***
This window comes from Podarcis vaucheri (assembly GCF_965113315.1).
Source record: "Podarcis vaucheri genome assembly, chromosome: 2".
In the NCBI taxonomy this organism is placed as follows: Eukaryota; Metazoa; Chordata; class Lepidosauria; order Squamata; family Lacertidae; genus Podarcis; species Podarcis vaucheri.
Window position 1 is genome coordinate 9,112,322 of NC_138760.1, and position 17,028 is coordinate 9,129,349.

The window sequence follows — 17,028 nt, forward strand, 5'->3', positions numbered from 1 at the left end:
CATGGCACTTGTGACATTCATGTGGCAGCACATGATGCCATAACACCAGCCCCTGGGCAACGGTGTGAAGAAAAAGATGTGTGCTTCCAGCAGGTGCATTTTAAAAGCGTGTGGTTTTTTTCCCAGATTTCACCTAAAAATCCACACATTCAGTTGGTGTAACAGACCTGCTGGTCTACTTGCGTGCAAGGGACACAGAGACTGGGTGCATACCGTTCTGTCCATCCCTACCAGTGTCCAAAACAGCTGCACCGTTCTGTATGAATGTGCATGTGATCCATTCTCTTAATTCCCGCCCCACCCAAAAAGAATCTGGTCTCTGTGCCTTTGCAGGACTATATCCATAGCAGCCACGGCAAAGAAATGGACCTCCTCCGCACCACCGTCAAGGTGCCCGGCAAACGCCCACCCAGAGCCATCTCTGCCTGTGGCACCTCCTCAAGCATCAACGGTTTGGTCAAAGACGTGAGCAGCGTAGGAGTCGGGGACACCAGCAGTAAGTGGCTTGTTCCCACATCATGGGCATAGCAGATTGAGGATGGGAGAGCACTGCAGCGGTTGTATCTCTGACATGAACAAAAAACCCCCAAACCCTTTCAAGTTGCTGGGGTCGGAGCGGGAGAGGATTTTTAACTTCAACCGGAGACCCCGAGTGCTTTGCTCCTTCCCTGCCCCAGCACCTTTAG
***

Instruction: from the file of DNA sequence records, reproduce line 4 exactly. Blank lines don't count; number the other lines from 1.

Window position 1 is genome coordinate 9,112,322 of NC_138760.1, and position 17,028 is coordinate 9,129,349.